The US approach to great-power competition thus far risks encouraging or reinforcing proxy wars rather than deterring them. Initial US actions indicate a narrow view of asset and budget reprioritization, even though US strategy documents take a multifaceted view of great-power competition.
A notable case is the Department of Defense’s weighing of a drawdown in Africa to shift assets against China and Russia, even though the relatively low-cost American military footprint delivers greater relative value in Africa.
Removing US forces from counterterrorism missions—particularly those in which a light footprint is having a significant impact—disrupts not only the mission but also the counterterrorism partnership, itself a valuable tool in great-power competition.
Great-power competition is also reinforcing a problematic US unwillingness to shape the behavior of autocratic partner states, particularly those whose regional activities are fueling conflicts and state collapse, out of fear of losing these partners to others’ orbits.
The US risks repeating a Cold War error of backing autocratic partners that are themselves counterproductive out of a fear that they will turn to China or Russia instead. This fear is overstated and does not account for the scale of US economic, political, and security leverage over these partners, notably the Gulf states.
This short-term calculation also does long-term strategic damage to both the global order and the fight against the Salafi-jihadi movement.
Under any of the above circumstances, disorder will increase on a level that will deliver unprecedented resources and opportunity to the Salafi-jihadi movement. The Salafi-jihadi movement’s growth requires exogenous events to imperil Sunni populations and turn them against their states.
The Arab Spring delivered one such shock wave. Global and regional competition may deliver the next. And this time, it will likely be worse because foreign involvement has made local conflicts more lethal and interconnected and has compounded the popular grievances that already existed in 2011.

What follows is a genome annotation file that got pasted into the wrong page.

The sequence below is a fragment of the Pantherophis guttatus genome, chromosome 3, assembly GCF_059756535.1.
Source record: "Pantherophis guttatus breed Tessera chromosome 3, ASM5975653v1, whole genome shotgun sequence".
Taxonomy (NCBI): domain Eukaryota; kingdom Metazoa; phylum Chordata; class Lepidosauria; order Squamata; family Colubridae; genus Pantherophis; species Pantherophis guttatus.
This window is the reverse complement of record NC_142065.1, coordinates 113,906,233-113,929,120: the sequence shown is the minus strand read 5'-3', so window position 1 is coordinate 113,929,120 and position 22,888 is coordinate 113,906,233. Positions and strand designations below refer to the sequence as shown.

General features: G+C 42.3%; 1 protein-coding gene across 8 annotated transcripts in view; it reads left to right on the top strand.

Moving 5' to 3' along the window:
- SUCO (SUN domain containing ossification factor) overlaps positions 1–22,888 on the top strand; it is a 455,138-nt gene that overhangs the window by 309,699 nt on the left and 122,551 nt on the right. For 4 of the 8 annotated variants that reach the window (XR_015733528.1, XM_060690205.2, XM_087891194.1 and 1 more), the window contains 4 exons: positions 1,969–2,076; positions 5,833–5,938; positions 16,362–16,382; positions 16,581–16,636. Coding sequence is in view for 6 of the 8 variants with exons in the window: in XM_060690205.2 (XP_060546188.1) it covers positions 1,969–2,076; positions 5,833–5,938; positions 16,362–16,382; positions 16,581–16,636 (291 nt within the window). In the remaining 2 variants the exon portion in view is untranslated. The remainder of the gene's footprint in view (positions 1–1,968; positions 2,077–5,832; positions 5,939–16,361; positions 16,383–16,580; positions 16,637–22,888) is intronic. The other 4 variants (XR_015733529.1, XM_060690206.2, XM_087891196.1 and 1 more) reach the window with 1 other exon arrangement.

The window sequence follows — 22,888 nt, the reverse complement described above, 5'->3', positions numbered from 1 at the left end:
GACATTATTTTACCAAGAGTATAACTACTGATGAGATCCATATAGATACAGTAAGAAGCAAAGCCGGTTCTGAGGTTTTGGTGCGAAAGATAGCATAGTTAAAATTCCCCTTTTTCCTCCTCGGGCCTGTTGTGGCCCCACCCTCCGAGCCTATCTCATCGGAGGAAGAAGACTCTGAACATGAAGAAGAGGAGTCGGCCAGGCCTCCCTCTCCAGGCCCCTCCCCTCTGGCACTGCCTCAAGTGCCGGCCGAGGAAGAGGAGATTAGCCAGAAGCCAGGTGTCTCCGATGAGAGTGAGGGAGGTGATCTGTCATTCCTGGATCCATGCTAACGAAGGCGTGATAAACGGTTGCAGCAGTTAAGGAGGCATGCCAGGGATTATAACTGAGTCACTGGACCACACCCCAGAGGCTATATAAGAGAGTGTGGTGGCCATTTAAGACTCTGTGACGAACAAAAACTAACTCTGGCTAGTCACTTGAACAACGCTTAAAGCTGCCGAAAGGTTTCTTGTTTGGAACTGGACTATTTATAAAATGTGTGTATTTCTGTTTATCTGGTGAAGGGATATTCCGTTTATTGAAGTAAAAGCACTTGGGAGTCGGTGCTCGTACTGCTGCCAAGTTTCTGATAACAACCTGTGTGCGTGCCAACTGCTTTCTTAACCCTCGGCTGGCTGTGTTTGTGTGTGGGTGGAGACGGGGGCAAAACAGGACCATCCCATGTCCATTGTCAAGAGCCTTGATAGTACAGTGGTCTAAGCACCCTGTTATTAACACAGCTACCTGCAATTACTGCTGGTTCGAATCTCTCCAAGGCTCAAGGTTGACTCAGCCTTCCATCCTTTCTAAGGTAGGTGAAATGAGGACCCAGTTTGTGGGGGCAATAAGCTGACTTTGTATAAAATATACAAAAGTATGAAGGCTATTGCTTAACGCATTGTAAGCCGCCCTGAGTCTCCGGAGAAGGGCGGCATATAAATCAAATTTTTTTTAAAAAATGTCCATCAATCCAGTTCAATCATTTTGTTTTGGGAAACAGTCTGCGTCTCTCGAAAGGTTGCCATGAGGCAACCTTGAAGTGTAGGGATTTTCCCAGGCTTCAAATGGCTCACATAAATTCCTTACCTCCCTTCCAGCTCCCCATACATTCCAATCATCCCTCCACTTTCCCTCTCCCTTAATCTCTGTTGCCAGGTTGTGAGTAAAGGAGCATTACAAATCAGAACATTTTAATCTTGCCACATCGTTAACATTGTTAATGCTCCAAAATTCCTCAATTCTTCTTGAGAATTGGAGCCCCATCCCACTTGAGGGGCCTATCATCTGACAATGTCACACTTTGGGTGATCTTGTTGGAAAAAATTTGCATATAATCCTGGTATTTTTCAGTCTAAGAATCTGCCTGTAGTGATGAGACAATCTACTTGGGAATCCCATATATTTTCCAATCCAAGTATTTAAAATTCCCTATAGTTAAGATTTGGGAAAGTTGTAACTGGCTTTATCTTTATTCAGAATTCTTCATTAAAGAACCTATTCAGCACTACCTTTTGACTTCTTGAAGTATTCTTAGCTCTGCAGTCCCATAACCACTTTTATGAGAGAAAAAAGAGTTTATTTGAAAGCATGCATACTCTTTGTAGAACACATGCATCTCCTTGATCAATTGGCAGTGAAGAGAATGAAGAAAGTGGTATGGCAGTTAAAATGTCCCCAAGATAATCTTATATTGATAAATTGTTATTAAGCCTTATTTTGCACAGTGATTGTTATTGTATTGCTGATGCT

What Comes Next for the Salafi-Jihadi Movement
Salafi-jihadi groups are well aware of global power and political dynamics and will seek to exploit them. They will likely take advantage of global focus being elsewhere to consolidate and expand their control of populations. Some Salafi-jihadi groups, particularly in the al Qaeda network, have learned to operate under the West’s policy radar by empowering local affiliates and prioritizing winning the local governance competition.
This adaptation reflects Western pressure but, more importantly, reflects lessons learned by Salafi-jihadi leaders in pursuit of the group’s ultimate goal of transforming governance in the Muslim world.
In a world where the West has either retreated, divided, or focused on a narrow definition of great-power competition, swathes of territory may be effectively ceded to the Salafi-jihadi movement. Salafi-jihadi groups are already quietly building statelets in eastern and western Africa, and Islamic State cells are beginning to reestablish social control in southeastern Syria.
Salafi-jihadi groups may already be reading the trajectory of US posture and seeking to hasten the US withdrawal from the Muslim world. A renewed emphasis by African al Qaeda affiliates on attacking US personnel in early 2020 signals a concerted effort to raise the costs of the US force presence at a time when the US is already extremely sensitive to overseas casualties and the Department of Defense is looking to move resources elsewhere.
Washington also cannot assume that Salafi-jihadi activity in the West will not surge. Some Salafi-jihadi groups have eschewed conducting major external attacks as a matter of strategy, but there is no ideological firebreak to prevent them from attacking as soon as they assess the moment is right.
Take al Qaeda, which has been emphasizing the local fight but now appears to be placing a renewed emphasis on attacking the West. Upcoming leadership changes and generational shifts in the Salafi-jihadi movement also make it difficult to assess how a new generation will act. 145 Disruptions to global counterterrorism infrastructure may open gaps that Salafi-jihadi groups, when under less pressure, find